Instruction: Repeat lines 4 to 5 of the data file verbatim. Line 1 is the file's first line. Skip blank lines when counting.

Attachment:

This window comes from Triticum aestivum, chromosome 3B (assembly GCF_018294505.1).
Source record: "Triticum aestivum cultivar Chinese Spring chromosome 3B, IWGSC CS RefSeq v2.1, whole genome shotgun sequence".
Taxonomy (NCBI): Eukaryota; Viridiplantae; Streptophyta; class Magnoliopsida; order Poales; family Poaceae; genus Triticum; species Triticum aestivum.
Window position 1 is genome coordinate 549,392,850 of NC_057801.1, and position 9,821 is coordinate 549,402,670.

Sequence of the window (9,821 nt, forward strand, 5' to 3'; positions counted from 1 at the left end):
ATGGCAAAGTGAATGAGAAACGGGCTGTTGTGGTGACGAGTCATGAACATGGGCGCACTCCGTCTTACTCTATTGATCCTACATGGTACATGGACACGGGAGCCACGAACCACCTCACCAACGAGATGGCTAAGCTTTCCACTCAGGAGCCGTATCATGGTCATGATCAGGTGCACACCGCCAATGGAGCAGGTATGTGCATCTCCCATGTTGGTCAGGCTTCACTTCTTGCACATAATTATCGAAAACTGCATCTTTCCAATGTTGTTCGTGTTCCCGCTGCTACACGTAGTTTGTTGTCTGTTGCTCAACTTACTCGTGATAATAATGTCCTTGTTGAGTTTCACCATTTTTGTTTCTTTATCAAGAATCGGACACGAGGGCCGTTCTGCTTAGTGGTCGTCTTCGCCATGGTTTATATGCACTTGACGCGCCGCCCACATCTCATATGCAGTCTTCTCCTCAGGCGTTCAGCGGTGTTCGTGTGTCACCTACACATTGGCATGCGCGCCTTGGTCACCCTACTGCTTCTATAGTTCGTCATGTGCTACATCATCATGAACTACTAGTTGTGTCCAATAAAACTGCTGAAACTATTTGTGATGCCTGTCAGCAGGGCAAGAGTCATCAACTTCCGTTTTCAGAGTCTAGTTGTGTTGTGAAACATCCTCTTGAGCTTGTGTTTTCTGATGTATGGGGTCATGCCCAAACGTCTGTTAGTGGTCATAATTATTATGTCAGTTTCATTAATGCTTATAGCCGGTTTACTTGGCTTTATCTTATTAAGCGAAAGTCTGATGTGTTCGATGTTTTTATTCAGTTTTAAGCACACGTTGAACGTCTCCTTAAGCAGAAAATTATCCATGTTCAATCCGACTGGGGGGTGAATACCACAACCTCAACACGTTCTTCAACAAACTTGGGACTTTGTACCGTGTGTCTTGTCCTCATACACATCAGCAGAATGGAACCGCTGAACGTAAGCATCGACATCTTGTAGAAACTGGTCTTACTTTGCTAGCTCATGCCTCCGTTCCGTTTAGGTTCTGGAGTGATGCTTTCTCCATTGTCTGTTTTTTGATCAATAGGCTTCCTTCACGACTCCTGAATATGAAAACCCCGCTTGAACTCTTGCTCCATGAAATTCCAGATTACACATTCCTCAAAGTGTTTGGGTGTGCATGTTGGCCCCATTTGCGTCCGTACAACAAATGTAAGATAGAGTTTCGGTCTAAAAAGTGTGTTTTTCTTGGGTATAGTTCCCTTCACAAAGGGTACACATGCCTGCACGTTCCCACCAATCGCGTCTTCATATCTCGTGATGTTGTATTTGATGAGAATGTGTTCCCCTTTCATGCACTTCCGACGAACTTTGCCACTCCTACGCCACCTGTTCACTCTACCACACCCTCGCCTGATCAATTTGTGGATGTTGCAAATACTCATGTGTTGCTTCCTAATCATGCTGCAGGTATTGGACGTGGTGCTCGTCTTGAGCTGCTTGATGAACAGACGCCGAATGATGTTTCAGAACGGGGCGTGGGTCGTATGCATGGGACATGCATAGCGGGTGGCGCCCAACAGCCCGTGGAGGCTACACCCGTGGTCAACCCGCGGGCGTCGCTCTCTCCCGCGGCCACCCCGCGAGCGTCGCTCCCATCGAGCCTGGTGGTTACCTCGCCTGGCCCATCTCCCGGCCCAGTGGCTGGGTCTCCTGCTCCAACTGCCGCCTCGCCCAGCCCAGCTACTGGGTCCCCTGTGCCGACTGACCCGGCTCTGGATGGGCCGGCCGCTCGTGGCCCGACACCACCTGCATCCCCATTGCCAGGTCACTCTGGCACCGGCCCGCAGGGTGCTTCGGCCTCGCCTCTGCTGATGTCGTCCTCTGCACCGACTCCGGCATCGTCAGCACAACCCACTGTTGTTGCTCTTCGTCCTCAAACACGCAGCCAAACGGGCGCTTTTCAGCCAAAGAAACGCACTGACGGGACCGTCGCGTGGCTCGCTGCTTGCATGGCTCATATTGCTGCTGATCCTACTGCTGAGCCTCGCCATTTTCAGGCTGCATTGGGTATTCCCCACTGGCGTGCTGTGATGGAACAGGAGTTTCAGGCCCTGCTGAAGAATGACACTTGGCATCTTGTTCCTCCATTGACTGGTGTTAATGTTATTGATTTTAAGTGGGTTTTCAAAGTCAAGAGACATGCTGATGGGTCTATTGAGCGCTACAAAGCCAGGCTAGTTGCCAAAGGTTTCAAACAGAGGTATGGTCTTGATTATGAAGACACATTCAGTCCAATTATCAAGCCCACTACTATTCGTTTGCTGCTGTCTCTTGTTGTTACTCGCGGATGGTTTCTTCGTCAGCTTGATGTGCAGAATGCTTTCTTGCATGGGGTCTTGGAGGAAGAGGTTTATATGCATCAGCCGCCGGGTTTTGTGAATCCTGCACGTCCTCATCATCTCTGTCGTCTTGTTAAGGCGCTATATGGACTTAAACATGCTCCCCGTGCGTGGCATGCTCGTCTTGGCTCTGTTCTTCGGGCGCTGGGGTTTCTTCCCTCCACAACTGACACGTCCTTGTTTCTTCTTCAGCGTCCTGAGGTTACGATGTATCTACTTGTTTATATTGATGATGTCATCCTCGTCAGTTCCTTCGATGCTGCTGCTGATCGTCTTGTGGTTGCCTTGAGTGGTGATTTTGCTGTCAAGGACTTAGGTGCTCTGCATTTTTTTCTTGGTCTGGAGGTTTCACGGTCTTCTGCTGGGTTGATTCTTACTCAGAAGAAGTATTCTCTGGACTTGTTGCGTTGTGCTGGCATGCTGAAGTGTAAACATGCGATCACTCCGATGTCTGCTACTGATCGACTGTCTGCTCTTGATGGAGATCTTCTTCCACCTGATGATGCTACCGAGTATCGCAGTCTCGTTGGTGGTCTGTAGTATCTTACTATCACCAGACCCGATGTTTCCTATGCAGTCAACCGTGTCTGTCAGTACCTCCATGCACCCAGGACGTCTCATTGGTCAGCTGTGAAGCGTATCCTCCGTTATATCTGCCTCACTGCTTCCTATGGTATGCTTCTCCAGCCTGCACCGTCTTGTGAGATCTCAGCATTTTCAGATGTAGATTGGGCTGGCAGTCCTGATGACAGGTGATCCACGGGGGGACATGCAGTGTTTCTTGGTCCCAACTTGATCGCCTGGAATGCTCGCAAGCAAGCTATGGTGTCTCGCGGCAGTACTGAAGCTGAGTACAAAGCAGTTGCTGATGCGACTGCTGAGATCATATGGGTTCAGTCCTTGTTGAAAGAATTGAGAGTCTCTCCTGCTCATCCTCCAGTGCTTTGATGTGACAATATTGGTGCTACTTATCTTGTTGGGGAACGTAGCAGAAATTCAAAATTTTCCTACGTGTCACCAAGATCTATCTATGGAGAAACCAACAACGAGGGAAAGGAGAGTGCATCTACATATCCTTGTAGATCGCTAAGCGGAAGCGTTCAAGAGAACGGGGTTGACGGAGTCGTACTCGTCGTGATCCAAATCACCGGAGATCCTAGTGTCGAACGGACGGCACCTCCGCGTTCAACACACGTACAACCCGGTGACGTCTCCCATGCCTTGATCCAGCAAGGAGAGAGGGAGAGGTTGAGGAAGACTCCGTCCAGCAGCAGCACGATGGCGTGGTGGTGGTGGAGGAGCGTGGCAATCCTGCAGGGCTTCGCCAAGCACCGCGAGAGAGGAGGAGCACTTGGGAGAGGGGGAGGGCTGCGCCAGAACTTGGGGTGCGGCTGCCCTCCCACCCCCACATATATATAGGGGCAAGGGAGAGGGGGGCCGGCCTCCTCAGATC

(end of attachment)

Window position 1 is genome coordinate 549,392,850 of NC_057801.1, and position 9,821 is coordinate 549,402,670.

Sequence of the window (9,821 nt, forward strand, 5' to 3'; positions counted from 1 at the left end):